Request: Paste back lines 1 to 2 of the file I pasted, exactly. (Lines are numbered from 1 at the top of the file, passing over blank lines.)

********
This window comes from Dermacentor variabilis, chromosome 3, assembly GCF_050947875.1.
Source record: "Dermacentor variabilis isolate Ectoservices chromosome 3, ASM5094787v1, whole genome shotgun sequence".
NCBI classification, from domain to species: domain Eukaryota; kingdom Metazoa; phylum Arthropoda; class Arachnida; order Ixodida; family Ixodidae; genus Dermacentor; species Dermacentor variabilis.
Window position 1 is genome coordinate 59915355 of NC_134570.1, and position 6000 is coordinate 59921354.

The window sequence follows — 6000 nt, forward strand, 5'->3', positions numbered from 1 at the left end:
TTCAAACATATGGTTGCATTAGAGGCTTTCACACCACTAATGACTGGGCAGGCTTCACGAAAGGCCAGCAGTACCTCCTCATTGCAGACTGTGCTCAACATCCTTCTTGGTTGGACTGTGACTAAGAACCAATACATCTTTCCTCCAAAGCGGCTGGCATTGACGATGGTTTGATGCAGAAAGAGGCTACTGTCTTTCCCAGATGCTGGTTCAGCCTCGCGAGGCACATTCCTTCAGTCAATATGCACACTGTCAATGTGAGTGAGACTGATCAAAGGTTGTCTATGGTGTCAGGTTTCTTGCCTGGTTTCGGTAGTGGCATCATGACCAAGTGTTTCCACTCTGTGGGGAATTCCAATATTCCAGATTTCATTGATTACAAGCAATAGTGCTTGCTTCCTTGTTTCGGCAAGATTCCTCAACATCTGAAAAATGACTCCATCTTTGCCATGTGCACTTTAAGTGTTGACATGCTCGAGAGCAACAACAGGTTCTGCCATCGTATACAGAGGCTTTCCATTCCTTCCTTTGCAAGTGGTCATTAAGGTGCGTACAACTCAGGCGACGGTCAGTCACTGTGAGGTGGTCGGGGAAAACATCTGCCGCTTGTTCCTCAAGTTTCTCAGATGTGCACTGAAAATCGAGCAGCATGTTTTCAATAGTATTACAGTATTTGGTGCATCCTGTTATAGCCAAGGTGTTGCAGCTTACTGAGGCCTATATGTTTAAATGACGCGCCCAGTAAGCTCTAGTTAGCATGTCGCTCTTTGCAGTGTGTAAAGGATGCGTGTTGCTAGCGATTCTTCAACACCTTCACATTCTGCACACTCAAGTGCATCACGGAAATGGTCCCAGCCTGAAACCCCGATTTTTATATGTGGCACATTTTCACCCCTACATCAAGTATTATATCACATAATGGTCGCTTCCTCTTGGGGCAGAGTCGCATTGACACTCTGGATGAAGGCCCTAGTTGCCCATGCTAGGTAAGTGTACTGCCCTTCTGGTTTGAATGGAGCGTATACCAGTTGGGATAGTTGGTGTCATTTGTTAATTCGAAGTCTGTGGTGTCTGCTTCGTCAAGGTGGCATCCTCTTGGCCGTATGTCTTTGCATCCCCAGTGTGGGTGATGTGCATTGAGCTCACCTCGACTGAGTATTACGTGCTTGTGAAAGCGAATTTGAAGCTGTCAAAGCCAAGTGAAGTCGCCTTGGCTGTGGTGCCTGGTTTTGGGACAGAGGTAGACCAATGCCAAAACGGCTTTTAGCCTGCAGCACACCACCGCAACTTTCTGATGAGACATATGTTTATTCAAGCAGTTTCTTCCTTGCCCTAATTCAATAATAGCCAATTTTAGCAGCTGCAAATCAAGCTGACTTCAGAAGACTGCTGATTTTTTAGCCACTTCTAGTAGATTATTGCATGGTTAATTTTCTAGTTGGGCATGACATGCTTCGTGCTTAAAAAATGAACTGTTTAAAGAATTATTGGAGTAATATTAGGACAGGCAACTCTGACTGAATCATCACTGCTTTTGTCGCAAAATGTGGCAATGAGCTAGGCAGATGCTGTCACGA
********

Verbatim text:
This window comes from Dermacentor variabilis, chromosome 3, assembly GCF_050947875.1.
Source record: "Dermacentor variabilis isolate Ectoservices chromosome 3, ASM5094787v1, whole genome shotgun sequence".